In the world of lesbian cinema, it is startling to us here at Lesflicks that so many films in the mainstream are directed by men. Lesflicks aims to champion lesbian filmmakers like Nicole Conn and Astrid Ovalles, who pluck fragments from their own repertoire of experience, and channel them into their filmmaking for other queer womxn to watch, enjoy, and relate to. Lesbian Day of Visibility is the perfect time for us to amplify the voices of such filmmakers, without which lesbian cinema would reflect only an impression of real lesbian lived experience. Here’s our pick of five lesbian filmmakers whose work has been immeasurably valuable to the survival of lesbian cinema. If you enjoy films about lesbians, you absolutely need to know these people are.

 

5 Lesbian Filmmakers You Should Know About:

1. Céline Sciamma

While you may have heard of Portrait of a Lady on Fire, you might not know that Céline Sciamma has been making lesbian films since 2007, when she debuted into the industry with her film Water Lilies, about two young girls whose friendship coincides with coming-of-age and sexual awakening. Since, Sciamma has made it her imperative to capture the female gaze and prioratise on inherently female experiences from youth to growing up, and sexuality to gender. Sciamma’s films are unique in the way they immortalise femininity onscreen, anf her filmmaking is revolutionising the way films are being made about women. We are incredibly lucky to have Céline Sciamma as such a powerhouse of queer female representation, and we can’t wait for what she has still to bring to lesbian cinema.

2. Cheryl Dunye

Cheryl Dunye is known for combining both fiction and reality, to bring together narratives of lived experience and invented history of queer people of colour. Dunye’s work brings to the surface the question of lesbian BIPOC invisibility and solidifies the need to do better in lesbian cinema to guarantee the visibility of black lesbians. One of Dunye’s most popular lesbian films, The Watermelon Woman, is a prime example of this, as it centres on a young black lesbian, played by Dunye herself, trying to reclaim black queer history in cinema. Dunye is truly a one-of-a-kind filmmaker, and though her recent work has been mostly in television, we remain hopeful that she will return to the Sapphic silver screen once more.

3. Fowzia Mirza

Fawzia Mirza is a Pakistani-Canadian-American filmmaker and actor, whose films are elevating the visibility of lesbian Muslims, a group that unfortunately remains vastly under-represented. Mirza works with film in a variety of different forms, bringing her artistry to short films, feature films, documentaries, and web series. Mirza’s voice is, sadly, one that is incredibly rare in cinema, and with each project she does what Lesbian Day of Visibility sets out to do, uplifts and amplifies the less represented in our community. In Mirza’s case, the narratives she shows us on screen represent queer Islamic womxn, whose stories far too often go untold. It’s undoubtable that Mirza’s presence in the film industry is invaluable to lesbian representation, and we are so glad to be able to watch her work.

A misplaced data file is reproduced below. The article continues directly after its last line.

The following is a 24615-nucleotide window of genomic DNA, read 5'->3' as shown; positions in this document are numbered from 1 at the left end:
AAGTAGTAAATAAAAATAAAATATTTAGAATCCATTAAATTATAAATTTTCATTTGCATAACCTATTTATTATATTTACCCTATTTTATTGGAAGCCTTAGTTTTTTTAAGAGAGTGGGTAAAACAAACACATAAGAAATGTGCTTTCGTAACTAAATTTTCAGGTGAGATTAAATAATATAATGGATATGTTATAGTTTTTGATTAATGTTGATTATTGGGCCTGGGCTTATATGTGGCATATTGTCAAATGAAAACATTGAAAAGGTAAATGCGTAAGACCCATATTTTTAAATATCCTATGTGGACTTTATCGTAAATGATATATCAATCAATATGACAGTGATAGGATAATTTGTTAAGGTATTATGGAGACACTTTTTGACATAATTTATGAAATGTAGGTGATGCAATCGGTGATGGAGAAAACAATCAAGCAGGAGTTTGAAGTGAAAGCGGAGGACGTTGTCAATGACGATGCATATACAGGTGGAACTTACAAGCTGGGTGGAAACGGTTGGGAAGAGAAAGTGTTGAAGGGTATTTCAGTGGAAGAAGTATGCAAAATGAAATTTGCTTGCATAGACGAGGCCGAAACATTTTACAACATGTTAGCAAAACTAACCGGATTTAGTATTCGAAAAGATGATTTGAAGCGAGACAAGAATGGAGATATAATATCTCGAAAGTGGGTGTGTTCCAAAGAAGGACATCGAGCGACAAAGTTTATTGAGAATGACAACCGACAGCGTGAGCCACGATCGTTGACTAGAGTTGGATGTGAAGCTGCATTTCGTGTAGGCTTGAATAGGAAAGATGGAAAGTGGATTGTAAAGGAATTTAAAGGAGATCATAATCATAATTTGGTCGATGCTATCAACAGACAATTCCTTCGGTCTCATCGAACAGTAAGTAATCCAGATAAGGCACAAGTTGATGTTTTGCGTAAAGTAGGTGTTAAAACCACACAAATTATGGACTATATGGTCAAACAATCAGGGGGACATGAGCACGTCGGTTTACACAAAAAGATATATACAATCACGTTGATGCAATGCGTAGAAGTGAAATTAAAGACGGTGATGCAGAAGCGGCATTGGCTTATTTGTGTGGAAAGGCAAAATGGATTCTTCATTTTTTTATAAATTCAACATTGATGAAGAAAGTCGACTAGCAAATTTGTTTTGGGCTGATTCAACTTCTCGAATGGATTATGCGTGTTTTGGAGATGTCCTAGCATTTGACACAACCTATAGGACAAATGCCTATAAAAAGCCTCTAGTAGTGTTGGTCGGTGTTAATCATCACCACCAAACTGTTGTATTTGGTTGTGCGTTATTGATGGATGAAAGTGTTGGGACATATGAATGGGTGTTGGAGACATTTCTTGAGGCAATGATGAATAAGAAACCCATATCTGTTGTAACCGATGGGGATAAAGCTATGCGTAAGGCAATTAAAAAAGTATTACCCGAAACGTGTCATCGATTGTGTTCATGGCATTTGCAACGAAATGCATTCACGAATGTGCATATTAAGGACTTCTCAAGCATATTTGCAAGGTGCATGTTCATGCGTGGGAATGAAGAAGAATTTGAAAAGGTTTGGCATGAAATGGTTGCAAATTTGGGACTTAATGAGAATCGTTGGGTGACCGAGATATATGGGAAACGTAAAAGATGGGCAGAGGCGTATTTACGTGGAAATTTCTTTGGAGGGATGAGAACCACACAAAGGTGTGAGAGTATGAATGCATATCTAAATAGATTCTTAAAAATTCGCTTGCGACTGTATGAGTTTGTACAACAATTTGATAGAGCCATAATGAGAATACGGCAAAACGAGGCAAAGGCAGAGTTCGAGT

4. Alice Trueman

Alice Trueman is a queer filmmaker from London, whose directorial and screenwriting work has been acclaimed as part of the BFI Flare Festival programme in both 2019 and 2021 with the short films Jas and The Cost of Living. Though Trueman has only been filmmaking since 2015, she is already making waves in queer cinema, as both her screenwriting and directing styles feel incredibly intimate and honest, often dealing with themes that are dark and uncomfortable. Alice Trueman is definitely a name to watch out for, and we can’t wait to see what she has in store for us.

5. Barbara Hammer

Without Barbara Hammer, lesbian cinema would not be what it is today. Her boldness and bravery in capturing lesbian sexuality onscreen laid the foundations for all lesbian cinema thereafter. The thing that makes Hammer’s films so special is her ability capture glimpses into lesbian life that go beyond what is able to be shown in a narrative film. There are no words to describe the sheer tenderness and beauty in Hammer’s films and we implore you to see them for yourself. Since her passing in 2019, the immense loss of her in lesbian cinema is felt everywhere, but we are so lucky that her legacy will be eternally woven into every celluloid lesbian body.

This review was written by:

Cat

Cat

Film Reviewer

London-based Film Baby studying a film MA specialising in lesbian film.

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